While dog carting was once important in helping farmers and merchants transport their products economically, it is now a way of connecting to the service heritage of our canines in a delightful fashion; in other words it is a fun thing to do with your dog.
Even the formal draft dog tests can and should be fun. In the United Kingdom the Draught Dog Test Regulations used by the Newfoundland Club and the Northern Newfoundland Club have actually incorporated the concept of fun right into the rules: A test day is for entrants to have FUN with their dogs and delight in their joint achievements and those of fellow Newfoundland owners. Even at a test, remember never to become so serious that the fun goes out of working for either you or your Newfoundland.
Since pictures speak louder than words I have some examples of special ways that people have had fun with dog carting. Eleven year old Tara Funston of Kitchener, Ontario didn’t let the fact that her five month old Newfoundland pup, Rowdy, was too young to cart in the conventional way stop her fun; instead she got in a cart and put the puppy in her lap.
Mary-Wynn Fini, a native of Newfoundland now residing in Toronto, got very inventive in keeping the fun in dog carting. She has two Newfs, a black named Teddy and a Landseer called Lizzie. After investing in harness for both and buying a wagon along with a conversion kit she started them on lessons. Teddy took to it fine but Lizzie was somewhat reluctant; so Mary-Wynn put a giant cushion in the wagon and let her princess ride.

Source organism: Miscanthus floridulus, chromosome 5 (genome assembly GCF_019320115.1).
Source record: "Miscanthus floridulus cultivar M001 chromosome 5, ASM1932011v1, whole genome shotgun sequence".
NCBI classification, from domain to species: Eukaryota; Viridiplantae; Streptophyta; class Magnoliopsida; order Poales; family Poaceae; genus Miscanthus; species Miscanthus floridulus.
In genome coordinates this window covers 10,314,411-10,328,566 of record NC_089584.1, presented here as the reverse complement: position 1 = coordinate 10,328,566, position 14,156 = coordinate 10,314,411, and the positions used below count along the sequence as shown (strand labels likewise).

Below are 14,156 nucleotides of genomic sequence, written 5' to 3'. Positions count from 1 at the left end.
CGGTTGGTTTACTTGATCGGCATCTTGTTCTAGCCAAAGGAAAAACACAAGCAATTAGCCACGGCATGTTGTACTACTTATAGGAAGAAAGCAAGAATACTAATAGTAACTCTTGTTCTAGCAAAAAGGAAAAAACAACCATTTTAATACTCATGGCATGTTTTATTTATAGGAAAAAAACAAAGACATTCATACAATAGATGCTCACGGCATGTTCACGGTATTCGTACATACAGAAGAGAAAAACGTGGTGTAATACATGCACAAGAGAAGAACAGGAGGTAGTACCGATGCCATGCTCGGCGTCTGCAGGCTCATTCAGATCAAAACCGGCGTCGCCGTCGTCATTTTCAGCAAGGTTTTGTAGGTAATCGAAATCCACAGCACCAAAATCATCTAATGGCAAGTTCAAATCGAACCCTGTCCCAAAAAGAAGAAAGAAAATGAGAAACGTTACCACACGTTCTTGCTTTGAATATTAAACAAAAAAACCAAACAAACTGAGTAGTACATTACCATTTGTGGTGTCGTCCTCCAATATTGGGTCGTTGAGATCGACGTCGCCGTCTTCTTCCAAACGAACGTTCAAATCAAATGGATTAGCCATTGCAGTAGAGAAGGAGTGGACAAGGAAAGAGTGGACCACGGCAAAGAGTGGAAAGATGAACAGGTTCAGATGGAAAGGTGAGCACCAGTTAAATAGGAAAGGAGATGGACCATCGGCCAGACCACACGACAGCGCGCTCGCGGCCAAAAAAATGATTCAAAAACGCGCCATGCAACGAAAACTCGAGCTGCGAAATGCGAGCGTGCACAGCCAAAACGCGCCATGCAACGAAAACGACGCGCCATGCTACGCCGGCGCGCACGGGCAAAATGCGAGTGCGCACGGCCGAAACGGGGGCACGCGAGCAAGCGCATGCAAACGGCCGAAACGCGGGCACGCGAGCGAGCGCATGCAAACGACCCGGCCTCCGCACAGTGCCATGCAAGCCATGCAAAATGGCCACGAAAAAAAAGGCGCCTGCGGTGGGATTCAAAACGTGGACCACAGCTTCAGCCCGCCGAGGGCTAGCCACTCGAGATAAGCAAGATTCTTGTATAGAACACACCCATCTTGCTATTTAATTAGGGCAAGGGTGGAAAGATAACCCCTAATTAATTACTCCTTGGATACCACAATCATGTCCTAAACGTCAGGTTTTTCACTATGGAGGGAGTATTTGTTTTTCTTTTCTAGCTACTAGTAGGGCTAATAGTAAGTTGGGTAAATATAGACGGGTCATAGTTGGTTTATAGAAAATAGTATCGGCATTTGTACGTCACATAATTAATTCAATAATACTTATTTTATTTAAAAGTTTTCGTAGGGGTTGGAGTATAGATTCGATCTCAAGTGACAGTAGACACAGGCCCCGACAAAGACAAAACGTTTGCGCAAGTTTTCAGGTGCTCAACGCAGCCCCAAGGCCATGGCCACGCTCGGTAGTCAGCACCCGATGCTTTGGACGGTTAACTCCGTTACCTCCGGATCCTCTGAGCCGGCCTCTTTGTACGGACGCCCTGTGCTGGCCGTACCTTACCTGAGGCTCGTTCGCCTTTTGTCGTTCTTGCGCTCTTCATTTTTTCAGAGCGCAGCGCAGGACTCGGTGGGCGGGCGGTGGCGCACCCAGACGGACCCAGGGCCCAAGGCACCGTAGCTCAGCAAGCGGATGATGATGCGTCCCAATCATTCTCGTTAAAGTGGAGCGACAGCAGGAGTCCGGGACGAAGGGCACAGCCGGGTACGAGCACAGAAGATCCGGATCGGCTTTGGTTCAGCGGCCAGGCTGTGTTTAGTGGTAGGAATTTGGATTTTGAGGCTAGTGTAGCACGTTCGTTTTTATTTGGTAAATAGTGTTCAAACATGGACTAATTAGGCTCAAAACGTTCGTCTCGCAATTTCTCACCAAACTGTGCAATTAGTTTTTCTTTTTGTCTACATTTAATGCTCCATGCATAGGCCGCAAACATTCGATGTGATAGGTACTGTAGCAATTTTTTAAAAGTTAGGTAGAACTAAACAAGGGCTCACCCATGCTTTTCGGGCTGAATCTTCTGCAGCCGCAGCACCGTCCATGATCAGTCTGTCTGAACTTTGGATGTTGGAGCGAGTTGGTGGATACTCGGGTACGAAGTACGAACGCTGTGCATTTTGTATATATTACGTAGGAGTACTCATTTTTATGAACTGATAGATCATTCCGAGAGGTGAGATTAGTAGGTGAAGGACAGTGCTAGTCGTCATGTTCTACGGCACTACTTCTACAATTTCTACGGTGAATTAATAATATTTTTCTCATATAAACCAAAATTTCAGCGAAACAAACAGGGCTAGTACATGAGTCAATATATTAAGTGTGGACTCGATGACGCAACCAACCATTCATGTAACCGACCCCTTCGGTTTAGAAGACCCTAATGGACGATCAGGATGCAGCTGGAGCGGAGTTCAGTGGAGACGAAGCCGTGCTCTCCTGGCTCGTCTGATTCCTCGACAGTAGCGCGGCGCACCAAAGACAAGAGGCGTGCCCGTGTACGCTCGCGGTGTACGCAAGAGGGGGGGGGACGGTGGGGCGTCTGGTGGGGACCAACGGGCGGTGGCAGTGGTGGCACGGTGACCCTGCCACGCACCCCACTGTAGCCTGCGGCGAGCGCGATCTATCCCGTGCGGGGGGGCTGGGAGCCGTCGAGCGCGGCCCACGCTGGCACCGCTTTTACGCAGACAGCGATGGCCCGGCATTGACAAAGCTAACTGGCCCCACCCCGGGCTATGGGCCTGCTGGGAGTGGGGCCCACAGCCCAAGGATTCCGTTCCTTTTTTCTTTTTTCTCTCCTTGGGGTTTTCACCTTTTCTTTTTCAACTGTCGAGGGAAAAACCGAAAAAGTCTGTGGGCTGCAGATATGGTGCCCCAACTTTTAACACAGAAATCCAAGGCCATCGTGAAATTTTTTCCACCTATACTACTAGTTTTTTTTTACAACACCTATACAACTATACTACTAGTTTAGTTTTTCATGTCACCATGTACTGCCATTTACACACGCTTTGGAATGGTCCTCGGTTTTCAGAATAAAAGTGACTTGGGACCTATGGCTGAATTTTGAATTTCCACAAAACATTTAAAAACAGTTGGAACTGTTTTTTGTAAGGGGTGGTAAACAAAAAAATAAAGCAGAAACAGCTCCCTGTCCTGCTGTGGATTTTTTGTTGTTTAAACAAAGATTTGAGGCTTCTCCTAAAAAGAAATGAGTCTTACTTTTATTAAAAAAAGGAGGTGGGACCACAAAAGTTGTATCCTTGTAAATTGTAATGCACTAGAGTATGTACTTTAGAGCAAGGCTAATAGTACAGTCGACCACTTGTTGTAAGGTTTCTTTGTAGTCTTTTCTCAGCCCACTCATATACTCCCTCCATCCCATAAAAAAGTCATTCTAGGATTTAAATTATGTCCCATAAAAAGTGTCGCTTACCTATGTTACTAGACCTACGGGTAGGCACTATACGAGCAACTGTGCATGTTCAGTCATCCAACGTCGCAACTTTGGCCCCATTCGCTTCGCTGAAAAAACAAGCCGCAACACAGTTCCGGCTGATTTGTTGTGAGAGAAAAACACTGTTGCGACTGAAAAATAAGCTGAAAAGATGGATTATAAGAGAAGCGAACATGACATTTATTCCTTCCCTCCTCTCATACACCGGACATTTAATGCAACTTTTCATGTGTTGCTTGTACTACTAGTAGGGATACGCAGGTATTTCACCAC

Mary-Wynn also has Ginger, a 12 year old Chihuahua. Ginger is showing signs of her age and soon may not be able to keep up with the younger dogs. In preparation for this eventuality she has been training the little one to ride in the wagon pulled by Teddy. Now Ginger has the choice of walking behind the wagon or riding and Mary-Wynn knows that she will never have to leave her old girl behind when they go through the trails at her country estate.
Peter Maniate has been writing columns for the Newf News, the magazine of the Newfoundland Dog Club of Canada, since 1979. In 1996 he started writing a Newfoundland dog column in the Breedlines section of Dogs in Canada magazine on behalf of the Newfoundland Dog Club of Canada. When Dogs in Canada ceased publication at the end of 2011 he continued the Breedlines column in the Newf Newfs.
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